Six New York firefighters were saved from the crushing collapse of the north tower of the World Trade Centre because they stopped to help a grandmother who was struggling to climb down the stairs after she had already descended 46 floors.
When the second tower collapsed, they found themselves – in what they now term a “miracle” – trapped for over four hours in a three-storey high stairwell void, a pocket of mangled steel girders and concrete.
Captain Jay Jonas of Ladder Company 6, said: “It was a freak of timing. We know the people below us didn’t fare well. Above, to my knowledge, none got out. God gave us the strength and courage to save her, and unknowingly, we were saving ourselves.”
Three of the six surviving firefighters are back at work in the firehouse in the middle of New York’s Chinatown. A pot of chili is on the stove and the men are sitting round the kitchen table recalling what happened the day they came across their “guardian angel”, Josephine.
On the morning of September 11 they were milling around waiting for roll call when the first aeroplane hit the World Trade Centre. They heard a boom and then saw the smoke. When they announced that “a plane has gone into the World Trade Centre” on the intercom, the officers though it was a joke.
Captain Jonas knew it was not. “Oh my God, they are trying to kill us,” he said. Because of their position right downtown in Manhattan, Ladder 6 was at the scene in less than three minutes.
Firefighter Billy Butler says: “There was pieces of aircraft lying on the sidewalk and there were computer monitors smashing in the street. We waited for the debris to stop falling and grabbed our stuff and made a beeline for the front door.”
Around 100 firemen were standing in the north tower lobby waiting for their orders. Soon they started going up and various companies were on different floors.
Ladder 6 got to the 27th floor when they heard the first building collapse. On the order to evacuate, they were asked by another lieutenant from 16 Engine to help Josephine Harris, who worked for the Port Authority on the 73rd floor.
Mr Butler says: “We started down with her and it was a slow process because she was extremely fatigued, her legs were collapsing.” Captain Jonas could hear a clock ticking in the back of his head and was thinking: “C’mon, c’mon we’ve got to keep moving.”
Mr Butler was trying to gee Josephine up, talking to her about her grandchildren and telling her that they would be waiting to see her that night. He says: “We made it down to the fourth floor. We took two steps down the stairs and the whole building started to collapse. It threw us down to a half landing.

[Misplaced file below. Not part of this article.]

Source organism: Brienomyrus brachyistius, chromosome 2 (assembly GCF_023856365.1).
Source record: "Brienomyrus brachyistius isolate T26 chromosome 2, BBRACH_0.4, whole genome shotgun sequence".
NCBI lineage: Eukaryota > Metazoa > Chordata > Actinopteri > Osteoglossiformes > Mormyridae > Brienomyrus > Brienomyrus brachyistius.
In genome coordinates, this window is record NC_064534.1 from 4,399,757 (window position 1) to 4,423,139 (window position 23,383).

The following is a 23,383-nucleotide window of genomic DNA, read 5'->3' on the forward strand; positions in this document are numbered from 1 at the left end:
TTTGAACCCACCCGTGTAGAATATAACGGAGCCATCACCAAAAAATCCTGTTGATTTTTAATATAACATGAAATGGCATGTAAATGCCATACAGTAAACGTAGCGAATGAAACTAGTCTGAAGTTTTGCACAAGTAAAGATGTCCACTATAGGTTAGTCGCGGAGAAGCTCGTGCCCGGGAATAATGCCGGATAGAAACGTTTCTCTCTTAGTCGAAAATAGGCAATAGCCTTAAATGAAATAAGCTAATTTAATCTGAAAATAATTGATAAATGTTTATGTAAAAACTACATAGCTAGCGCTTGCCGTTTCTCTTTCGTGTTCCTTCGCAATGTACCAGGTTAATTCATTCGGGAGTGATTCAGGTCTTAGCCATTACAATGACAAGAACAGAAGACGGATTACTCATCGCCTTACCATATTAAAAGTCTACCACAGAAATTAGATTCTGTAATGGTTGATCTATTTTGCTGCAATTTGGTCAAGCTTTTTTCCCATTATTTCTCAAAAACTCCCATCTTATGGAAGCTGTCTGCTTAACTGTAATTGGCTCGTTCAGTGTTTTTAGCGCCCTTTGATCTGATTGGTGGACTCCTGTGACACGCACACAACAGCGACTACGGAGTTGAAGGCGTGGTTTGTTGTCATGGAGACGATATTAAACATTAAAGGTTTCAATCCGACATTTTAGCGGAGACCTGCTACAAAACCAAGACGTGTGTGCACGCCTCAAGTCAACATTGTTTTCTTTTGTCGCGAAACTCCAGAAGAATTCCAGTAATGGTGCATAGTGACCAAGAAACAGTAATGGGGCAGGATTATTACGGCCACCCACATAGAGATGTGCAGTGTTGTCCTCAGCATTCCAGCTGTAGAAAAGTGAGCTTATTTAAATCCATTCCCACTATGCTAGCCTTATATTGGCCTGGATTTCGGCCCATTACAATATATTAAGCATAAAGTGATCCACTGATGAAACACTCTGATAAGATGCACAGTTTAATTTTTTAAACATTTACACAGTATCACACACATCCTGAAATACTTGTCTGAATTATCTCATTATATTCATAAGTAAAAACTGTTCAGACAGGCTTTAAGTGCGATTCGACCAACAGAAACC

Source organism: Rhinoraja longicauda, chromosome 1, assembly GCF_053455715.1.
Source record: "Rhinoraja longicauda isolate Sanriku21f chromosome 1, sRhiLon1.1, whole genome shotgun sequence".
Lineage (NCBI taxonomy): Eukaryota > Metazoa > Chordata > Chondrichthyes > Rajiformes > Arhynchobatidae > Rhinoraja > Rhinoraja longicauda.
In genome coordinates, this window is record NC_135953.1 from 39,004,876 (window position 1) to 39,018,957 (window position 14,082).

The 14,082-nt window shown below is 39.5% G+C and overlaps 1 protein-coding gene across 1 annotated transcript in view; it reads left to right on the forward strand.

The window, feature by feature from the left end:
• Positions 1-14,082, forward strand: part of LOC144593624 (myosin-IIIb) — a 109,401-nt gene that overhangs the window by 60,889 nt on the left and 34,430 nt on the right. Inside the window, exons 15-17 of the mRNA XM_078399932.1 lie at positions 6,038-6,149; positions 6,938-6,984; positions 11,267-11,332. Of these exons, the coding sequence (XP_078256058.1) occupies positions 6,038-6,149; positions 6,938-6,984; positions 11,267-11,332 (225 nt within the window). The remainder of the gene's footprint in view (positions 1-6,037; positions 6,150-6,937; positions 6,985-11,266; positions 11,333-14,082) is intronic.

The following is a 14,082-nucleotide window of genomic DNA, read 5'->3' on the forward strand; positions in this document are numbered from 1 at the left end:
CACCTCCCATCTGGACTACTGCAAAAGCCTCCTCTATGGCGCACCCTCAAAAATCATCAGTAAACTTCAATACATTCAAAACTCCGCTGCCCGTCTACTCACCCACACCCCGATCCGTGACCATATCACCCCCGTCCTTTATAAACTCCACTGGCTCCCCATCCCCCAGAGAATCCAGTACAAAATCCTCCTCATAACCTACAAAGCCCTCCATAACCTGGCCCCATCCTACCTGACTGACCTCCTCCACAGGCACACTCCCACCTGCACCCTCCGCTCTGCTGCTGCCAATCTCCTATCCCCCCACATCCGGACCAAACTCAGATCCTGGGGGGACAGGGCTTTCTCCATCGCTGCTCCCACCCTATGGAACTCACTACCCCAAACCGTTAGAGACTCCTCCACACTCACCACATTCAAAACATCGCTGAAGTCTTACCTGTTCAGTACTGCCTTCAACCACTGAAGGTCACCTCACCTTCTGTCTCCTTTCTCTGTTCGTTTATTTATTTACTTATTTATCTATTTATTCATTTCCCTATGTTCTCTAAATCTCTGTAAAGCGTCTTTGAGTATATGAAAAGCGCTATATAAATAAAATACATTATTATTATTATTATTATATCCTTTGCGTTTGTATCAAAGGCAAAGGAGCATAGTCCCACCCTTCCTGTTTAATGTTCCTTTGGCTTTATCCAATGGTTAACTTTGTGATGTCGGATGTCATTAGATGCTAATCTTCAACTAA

“I have never been in a tornado or an earthquake but I think it was like a combination of both. You could see stuff coming down past your face and the next minute it was going up past your face.
“My lower legs were covered with debris and as I picked it off I heard something. It was this woman Josephine, she was laying at my feet. Then some of the other guys started getting up. The dust and the smoke did not clear for an hour and half.”
The firefighters realised that there were not just the six survivors from Ladder 6 around them, there was also chief Rich Picciotta from another company, a lieutenant from 16 Engine, three or four guys from 39 engine, a port authority police officer and Josephine. They were all alive.
“We didn’t give a Mayday initially because we thought we could walk out of there like gentlemen,” says Mr Butler. “Then we gave a Mayday and nobody answered, we couldn’t get a signal. The chief finally climbed up on a fire truck and got a message out. Captain Jonas told them that they were in the north tower’s stairway B. The reply came back ‘Where’s the north tower?'”
That was when the firefighters started to worry. When the men of Ladder 6 told them to come and get them through the front door, they did not know there was no longer one to come through.
“We are thinking, what’s wrong with these guys, why can’t they see us? We actually started hearing Maydays from companies that were missing, so they were able to give Maydays, they were alive. But they never came out alive.”
It was then that Mr Butler called his wife on a borrowed mobile phone. “I said we are trapped in the World Trade Centre and you can’t cry right now. I told her to call the firehouse and tell them we are trapped. She bit her lip and took down our location.
“Luckily somebody who was coming in from home picked up the phone in the firehouse. He then called down to one of our other guys down at the scene who had a cellphone and gave him the information.”
But none of this was quick enough so they rigged a rope round Captain Jonas who began shimmying out across a girder. He did not get very far along when some firemen appeared out of the dust and rubble. “We have no idea how they found us,” says Mr Butler.
The fresh fire officers stayed with Josephine, while the survivors climbed down into a crater and struggled out across the vast areas of debris and rubble to safety.
Tucking in to his chili, Mr Butler says: “This woman was soooo slow, but she was a guardian angel sent to us. It was because she slowed us up that we ended up in that void. If we had gotten out of that building we may have sought refuge in our fire truck which was flattened. I saw it the other day and it’s just one twisted piece of metal.”